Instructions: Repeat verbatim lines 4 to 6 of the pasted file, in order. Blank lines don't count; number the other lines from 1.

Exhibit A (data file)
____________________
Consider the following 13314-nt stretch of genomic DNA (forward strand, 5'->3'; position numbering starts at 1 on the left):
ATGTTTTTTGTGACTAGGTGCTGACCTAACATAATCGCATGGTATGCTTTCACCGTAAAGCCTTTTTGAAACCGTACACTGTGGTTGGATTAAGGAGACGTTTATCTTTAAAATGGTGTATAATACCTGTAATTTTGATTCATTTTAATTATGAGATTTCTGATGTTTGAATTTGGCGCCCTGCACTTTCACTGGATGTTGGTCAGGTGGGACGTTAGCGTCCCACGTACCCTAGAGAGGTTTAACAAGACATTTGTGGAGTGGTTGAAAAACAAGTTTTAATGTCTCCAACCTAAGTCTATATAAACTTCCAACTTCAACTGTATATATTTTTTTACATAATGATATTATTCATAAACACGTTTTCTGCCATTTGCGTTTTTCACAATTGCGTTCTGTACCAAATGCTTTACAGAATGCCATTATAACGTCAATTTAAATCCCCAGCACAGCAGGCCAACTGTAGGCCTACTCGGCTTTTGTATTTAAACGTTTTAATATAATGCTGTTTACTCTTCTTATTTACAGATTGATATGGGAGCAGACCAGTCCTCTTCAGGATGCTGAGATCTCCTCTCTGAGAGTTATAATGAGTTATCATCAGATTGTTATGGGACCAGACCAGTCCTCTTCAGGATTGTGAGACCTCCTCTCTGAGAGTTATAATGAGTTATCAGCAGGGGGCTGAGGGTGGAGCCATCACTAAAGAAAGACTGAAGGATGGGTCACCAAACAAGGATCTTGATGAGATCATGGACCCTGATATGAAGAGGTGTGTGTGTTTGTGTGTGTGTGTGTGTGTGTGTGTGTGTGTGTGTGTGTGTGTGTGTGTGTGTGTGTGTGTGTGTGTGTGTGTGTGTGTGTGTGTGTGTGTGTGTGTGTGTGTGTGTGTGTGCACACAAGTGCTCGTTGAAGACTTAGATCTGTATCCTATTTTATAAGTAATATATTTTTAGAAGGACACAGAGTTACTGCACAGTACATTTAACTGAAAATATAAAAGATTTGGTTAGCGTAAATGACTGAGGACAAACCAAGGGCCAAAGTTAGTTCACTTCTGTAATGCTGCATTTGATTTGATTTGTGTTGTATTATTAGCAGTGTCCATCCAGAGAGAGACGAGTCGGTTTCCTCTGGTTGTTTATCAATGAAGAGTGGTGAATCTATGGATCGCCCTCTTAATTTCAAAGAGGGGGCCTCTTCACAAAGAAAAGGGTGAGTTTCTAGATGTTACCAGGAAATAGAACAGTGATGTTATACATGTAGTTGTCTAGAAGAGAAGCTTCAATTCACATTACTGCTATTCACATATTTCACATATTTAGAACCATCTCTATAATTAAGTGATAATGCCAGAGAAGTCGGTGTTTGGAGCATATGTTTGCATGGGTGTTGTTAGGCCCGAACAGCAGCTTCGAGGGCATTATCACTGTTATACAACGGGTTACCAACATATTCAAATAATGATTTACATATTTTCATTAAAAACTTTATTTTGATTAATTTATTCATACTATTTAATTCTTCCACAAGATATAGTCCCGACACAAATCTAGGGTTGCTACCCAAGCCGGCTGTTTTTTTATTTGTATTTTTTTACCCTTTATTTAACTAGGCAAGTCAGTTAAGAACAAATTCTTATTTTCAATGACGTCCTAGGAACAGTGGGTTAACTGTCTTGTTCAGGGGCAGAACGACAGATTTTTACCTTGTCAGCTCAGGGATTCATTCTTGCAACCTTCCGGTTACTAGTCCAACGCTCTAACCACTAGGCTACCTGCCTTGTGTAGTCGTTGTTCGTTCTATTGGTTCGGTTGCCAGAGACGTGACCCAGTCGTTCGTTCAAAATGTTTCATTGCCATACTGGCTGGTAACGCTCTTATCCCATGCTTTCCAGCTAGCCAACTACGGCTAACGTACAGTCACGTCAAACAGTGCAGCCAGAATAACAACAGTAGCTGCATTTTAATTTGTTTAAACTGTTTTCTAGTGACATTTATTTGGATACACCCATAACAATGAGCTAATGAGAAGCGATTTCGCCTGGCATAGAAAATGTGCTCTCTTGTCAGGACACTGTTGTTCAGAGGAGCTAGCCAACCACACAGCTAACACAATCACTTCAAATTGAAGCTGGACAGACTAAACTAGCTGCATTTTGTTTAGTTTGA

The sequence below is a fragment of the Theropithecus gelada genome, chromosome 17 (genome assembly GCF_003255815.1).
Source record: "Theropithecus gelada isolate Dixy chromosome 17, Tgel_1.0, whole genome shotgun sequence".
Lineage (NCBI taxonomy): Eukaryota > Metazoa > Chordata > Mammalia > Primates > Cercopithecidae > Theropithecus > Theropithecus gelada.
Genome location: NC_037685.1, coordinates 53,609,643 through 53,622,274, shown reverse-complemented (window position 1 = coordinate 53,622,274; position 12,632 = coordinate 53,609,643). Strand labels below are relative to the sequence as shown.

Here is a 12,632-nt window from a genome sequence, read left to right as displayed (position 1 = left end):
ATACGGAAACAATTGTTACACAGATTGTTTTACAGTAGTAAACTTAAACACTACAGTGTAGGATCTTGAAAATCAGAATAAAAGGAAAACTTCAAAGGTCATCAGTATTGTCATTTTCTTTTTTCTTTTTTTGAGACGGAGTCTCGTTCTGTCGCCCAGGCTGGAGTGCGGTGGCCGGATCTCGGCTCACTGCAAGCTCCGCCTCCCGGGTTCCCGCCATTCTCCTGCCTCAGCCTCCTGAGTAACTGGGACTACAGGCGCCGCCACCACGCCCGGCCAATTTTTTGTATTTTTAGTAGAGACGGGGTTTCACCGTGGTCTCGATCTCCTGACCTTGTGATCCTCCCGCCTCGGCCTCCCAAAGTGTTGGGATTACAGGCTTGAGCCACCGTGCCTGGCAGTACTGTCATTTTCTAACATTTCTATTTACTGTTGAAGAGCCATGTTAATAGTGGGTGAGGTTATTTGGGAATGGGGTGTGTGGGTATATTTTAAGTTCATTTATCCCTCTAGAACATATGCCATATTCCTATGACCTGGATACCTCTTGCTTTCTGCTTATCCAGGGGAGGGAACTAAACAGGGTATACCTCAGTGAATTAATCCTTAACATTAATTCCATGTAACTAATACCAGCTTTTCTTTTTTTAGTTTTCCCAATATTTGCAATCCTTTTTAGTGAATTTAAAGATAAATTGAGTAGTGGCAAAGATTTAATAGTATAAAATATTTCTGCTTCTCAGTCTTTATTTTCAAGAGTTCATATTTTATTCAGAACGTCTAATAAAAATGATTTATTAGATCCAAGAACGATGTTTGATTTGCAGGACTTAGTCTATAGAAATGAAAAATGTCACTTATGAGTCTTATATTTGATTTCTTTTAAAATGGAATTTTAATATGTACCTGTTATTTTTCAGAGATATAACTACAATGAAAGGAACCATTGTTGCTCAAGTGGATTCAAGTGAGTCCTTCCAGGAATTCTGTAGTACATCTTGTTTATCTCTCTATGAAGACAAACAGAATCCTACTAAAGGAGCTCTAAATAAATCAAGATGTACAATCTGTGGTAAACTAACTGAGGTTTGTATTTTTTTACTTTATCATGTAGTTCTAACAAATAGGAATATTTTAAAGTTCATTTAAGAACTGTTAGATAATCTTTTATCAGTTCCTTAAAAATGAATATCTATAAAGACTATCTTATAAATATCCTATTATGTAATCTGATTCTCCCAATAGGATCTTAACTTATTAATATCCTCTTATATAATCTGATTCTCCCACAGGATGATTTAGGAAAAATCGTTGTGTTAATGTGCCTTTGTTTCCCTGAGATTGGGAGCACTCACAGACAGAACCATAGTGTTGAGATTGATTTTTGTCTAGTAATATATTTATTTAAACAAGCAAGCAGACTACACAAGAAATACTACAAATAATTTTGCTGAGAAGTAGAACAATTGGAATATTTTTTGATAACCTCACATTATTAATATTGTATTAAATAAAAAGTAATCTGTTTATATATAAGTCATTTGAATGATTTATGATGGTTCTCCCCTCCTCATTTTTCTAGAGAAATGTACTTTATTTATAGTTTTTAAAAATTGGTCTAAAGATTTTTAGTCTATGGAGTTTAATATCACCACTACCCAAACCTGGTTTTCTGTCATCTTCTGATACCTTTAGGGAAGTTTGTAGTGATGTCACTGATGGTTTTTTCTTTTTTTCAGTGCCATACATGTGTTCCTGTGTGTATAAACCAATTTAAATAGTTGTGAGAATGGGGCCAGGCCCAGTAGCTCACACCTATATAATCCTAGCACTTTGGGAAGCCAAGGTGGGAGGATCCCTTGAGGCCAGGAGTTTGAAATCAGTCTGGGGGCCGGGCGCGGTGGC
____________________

Source record: "Theropithecus gelada isolate Dixy chromosome 17, Tgel_1.0, whole genome shotgun sequence".
Lineage (NCBI taxonomy): Eukaryota > Metazoa > Chordata > Mammalia > Primates > Cercopithecidae > Theropithecus > Theropithecus gelada.
Genome location: NC_037685.1, coordinates 53,609,643 through 53,622,274, shown reverse-complemented (window position 1 = coordinate 53,622,274; position 12,632 = coordinate 53,609,643). Strand labels below are relative to the sequence as shown.